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Sans soleil (1983)

Director: Chris Marker

Imagine getting letters from a friend in Japan, letters full of images, sounds and ideas. Your friend is an inveterate globe-trotter, and his letters are full of memories of other trips. He has a wry and very engaging sense of humour, he's a movie fan, he used to be quite an activist...

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The Night Is Young (1946)

Director: Leos Carax

In his second feature (following Boy Meets Girl), Carax combines his personal concerns - young love, solitude - with the stylised conventions of the vaguely futuristic romantic thriller. Loner street-punk Alex (Lavant) joins a gang of elderly Parisian hoods...

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Panique (1946)

This film ranked #87 in Time Out's list of the 100 greatest French films. Click here to see the full list.  Director: Julien Duvivier ‘Panique’ is Julien Duvivier’s most personal and fully realised film. Adapted from a Georges Simenon novel, it more than lives up to its name: an icy nihilistic fable about a solitary eccentric whose strange habits draw increasing suspicion from his paranoid neighbours. Michel Simon’s mesmerising performance and the film’s expressionistic visual style create an atmosphere of mounting anxiety, culminating in a frenetic lynching scene reminiscent of Fritz Lang’s ‘Fury’. Duvivier paints a bleak picture of human nature at its vilest and most cruel. 

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Le Plaisir (1952)

Director: Max Ophüls

Ophüls' second French film following his return from the USA was adapted from three stories by Maupassant. Le Masque describes how an old man wears a mask of youth at a dance hall to extend his youthful memories...

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La Vie de Jésus (1997)

Director: Bruno Dumont

Making use of locals instead of professional actors lends authenticity to this impressive look at a group of otherwise innocuous teenage lads in a boring northern French town (Bailleul in Flanders), driven to violence by a mixture of boredom, jealousy, macho pride and ingrained racism...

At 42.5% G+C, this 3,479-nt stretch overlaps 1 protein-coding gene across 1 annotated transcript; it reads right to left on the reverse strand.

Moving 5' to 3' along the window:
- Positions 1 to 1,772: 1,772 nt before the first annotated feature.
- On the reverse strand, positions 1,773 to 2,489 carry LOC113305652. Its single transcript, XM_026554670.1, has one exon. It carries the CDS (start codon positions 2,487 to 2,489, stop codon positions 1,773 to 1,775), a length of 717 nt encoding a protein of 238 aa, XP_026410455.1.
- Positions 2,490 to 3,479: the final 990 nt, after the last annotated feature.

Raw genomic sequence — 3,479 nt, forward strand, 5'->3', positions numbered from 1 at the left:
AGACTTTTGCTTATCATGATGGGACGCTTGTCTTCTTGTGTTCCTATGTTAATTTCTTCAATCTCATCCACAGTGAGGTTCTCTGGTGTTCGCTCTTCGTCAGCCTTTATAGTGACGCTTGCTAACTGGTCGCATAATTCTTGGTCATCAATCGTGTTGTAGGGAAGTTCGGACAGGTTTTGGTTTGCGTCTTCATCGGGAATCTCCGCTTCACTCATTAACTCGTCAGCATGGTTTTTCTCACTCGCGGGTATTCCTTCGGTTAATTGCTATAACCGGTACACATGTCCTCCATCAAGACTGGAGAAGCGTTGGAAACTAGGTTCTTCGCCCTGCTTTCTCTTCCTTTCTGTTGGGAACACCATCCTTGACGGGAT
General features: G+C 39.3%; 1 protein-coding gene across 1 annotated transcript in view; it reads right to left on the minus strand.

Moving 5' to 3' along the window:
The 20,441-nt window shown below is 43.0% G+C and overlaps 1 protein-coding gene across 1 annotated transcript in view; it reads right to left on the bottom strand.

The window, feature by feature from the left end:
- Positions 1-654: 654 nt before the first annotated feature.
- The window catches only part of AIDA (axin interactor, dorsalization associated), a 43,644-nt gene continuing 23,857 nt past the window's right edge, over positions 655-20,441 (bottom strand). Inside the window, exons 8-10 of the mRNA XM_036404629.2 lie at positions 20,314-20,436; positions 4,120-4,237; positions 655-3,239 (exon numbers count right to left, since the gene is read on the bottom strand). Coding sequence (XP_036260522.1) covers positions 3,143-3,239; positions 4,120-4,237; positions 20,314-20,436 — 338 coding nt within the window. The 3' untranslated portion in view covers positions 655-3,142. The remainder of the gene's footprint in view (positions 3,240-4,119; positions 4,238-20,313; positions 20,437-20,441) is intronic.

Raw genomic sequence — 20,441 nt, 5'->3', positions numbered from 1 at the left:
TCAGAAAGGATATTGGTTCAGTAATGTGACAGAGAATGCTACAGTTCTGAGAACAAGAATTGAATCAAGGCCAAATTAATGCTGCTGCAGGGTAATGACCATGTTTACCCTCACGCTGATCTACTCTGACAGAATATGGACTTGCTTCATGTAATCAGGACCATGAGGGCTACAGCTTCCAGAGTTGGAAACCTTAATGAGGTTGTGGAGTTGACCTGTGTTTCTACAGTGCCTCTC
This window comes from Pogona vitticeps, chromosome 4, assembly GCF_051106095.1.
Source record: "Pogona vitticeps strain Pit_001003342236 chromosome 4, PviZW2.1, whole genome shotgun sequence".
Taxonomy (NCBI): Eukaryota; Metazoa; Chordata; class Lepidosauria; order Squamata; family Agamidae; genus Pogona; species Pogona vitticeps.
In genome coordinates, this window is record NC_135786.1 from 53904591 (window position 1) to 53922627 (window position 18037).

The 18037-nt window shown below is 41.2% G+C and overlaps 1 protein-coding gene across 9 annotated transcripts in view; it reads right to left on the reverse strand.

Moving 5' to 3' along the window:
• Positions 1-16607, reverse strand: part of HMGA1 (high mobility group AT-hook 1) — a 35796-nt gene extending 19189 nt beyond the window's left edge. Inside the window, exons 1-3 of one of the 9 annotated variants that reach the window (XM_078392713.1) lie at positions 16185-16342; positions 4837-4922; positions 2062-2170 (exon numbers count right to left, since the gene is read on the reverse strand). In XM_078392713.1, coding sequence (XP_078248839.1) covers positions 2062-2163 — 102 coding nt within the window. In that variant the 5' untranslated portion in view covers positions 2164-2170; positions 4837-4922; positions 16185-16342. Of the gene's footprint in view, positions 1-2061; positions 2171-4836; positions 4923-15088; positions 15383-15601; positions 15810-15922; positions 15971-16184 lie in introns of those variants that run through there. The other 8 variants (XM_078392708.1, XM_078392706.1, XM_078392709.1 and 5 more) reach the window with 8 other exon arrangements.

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Les Baisers de Secours (1989)

Director: Philippe Garrel 

In Philippe Garrel’s delightfully meta film, a successful director (played by Garrel) offers the lead role in his next project – an autobiographical film – to the celebrated actress Minouchette (Anémone), but his wife Jeanne, also an actress (played by Brigitte Sy, Garrel’s actual partner), feels the role should have been hers...

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Les Vampires (1915)

Director: Louis Feuillade

1915: Slaughter at Gallipoli; first use of gas on the Western Front; Lusitania sunk. And as diversion, this serial saga (in 10 episodes) of a band of robbers whose principals include Satanas, who keeps a howitzer behind the fireplace...

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Games of Love and Chance (2004)

Director: Abdellatif Kechiche

At first, Kechiche’s follow-up to the admirable ‘La Faute à Voltaire’ looks set to be a fairly routine account of life in the Maghrebi hood, with 15-year-old Krimo mooning over Lydia while his ex insists to any kid who’ll listen that they haven’t in fact split up...

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The Unfaithful Wife (1968)

Director: Claude Chabrol

One of Chabrol's mid-period masterpieces, a brilliantly ambivalent scrutiny of bourgeois marriage and murder that juggles compassion and cynicism in a way that makes Hitchcock look obvious...

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Richard W
Richard W

Amelie deserves to be on here as does Band of Outsiders

Tex S
Tex S

Great list, with a few omissions. There are many I have not seen, and I would put some of them higher up in the list that I have seen. I like that "Wages of Fear" was put so high. That is a great, standout film. PTxS


It's an interesting list, but where is A MAN AND A WOMAN?

Alice Young
Alice Young

This list looks like it was just thrown up randomly. Amelie and Betty Blue aren't here, but a lot of garbage is. It's a useless list that should not be quoted.


Jules et Jim?

Tex S
Tex S

@Quinn Most people would call that an omission. I call that wisdom. It's the most overrated film in French cinema. PTxS

Kealan O'ver
Kealan O'ver

No Amélie? Seriously? Even if you don't place it that highly its still better than City of Lost Children.

Tex S
Tex S

@Kealan O'ver City of Lost Children was cinematic and challenging. Amelie? It was simple and sickly sweet. But it could be on the list. No problem. PTxS


Am I right in thinking Amélie is not on the list?! It should be number 1!

Tex S
Tex S

@Luke Ha ha. Number one. You have a sense of humor. Why should a simple piece of pablum be #1? PTxS  It was cute and entertaining, little else. Fine, put it on the list. #1 one, I laugh in your general direction. To each their own... PTxS